Things to do
LAST CHANCE: It’s the final week of Kew Gardens’ Orchids Festival. If you want to avoid the crowds and get the best shots of the beautiful flowers, we recommend a weekday visit. Kew Gardens, included in admission, booking recommended, until 10 March
JEWISH BOOK WEEK: This celebration of Jewish literature is taking place all week, with 80 events and 200 speakers at a variety of locations. Some events have already sold out, so book soon. Various locations and prices, book ahead, 2-10 March
CHORAL CONCERT: Young choirs from all over the country go head to head in the Barnardo’s National Choral Competition. They battle it out throughout the day, with the winners in each category announced at this special concert tonight. Southbank Centre, £21-£32 (ticket entitles you to attend the daytime competition as well), book ahead, 6.30pm
ANGEL COMEDY: Ben Target, Dan Cook, Stevie Martin and Adam Riches are the comedians on the bill at this stand-up comedy night, where they present material that no-one else would usually think to say out loud. The Bill Murray (Islington), £5, book ahead, 6.45pm
LIFE DRAWING: Release your inner artist at this fun and informal life drawing class. Led by a tutor, each class has a different theme, with the models dressed on that theme — you’ll have to turn up to find out what today’s theme is. Hackney Picturehouse, £15, book ahead, 7pm
DONNA LEON: Author Donna Leon chats about her new book, Unto Us A Son Is Given, with historian and novelist Judith Flanders. It’s the story of a Venetian police commissioner and a personal investigation that isn’t as straight forward as it first seems. Daunt Books Marylebone, £10, book ahead, 7pm
MONKEY AND ROY: Meet Monkey and Roy. The new comedy duo consists of comedian Shenoah Allen and his sidekick — which is actually ventriloquist comedian Nina Conti in a monkey costume. With the help of tonight’s guests, Lou Sanders and Lucy Pearman, they attempt to solve the personal problems of audience members in front of them. The Old Queen’s Head (Islington), £10/£12, book ahead, 7.30pm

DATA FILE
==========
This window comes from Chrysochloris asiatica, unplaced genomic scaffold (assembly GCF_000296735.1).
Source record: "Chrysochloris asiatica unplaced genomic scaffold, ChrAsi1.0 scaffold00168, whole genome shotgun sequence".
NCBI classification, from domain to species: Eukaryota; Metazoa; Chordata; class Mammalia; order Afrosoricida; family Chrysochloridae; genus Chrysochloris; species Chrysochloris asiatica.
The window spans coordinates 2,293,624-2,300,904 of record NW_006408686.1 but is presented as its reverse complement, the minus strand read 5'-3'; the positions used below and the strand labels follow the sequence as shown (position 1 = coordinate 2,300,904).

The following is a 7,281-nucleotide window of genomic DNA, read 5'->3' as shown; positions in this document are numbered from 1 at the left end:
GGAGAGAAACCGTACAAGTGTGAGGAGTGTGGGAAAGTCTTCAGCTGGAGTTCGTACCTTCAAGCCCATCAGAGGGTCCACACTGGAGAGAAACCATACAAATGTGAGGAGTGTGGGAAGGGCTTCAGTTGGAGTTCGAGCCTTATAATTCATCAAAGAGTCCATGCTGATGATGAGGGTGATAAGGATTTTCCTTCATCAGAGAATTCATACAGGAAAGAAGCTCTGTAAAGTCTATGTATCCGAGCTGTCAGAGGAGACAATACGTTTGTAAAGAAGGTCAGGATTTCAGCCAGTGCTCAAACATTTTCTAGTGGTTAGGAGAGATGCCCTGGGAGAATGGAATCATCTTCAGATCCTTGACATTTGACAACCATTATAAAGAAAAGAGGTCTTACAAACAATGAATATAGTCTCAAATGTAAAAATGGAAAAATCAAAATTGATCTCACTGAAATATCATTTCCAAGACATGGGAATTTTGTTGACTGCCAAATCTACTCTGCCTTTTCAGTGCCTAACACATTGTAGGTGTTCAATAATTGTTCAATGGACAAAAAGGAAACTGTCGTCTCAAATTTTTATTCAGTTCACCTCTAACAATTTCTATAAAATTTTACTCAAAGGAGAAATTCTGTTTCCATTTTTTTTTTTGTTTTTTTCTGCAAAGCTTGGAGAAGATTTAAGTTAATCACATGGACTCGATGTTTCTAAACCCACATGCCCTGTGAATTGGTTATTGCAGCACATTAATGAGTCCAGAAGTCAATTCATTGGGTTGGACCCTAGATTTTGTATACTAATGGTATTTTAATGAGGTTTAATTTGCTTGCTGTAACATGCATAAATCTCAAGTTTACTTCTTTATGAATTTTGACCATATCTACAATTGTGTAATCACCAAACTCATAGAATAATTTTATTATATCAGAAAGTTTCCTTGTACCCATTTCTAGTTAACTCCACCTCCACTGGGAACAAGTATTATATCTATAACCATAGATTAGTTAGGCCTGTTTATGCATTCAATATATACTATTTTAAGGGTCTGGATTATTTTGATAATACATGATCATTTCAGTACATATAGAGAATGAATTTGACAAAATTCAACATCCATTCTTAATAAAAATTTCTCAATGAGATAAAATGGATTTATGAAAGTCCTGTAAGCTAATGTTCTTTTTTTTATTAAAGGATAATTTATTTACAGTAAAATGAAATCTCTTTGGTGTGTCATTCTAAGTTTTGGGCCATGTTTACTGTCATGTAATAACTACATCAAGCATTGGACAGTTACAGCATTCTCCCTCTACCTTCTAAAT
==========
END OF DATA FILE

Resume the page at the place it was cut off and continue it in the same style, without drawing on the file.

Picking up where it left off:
TALK TALK: We just lost one of British music’s mysterious geniuses in Mark Hollis. Remind yourself of how great Talk Talk are with a screening of their concert film Live at Montreux 1986. Or don’t. Life’s what you make it. MOTH Club, £7.50, book ahead, 8pm
Tube ponderings with Barry Heck
Our resident tube fancier dishes out daily thoughts on the London Underground.
Happy New Week! Did you ever wonder how deep the tube runs? This handy diagram, created by Londonist’s M@, shows the relative depths of the tube, Crossrail, sewers, tunnels and other subtastic stuff. The deepest structure in London is the Lea Tunnel — a permanently flooded sewer between the River Lea and Beckton.
Good cause of the day
A bunch of the UK’s most talented poets, comedians and musicians come together in an effort to raise awareness of male suicide. Book ahead to join poet Celia Knapp, comedian Jack Rooke and plenty more at Save the Male, where all proceeds go to CALM (Campaign Against Living Miserably).
What we’re reading
- Uber drivers are suing Sadiq Khan over the congestion charge.
- Things you can do to protect yourself from London’s air pollution.
- Notting Hill residents are tired of Instagrammers posing outside their homes.
- Could the answer to the capital’s housing crisis be building above railways?
- London’s best vintage cinemas.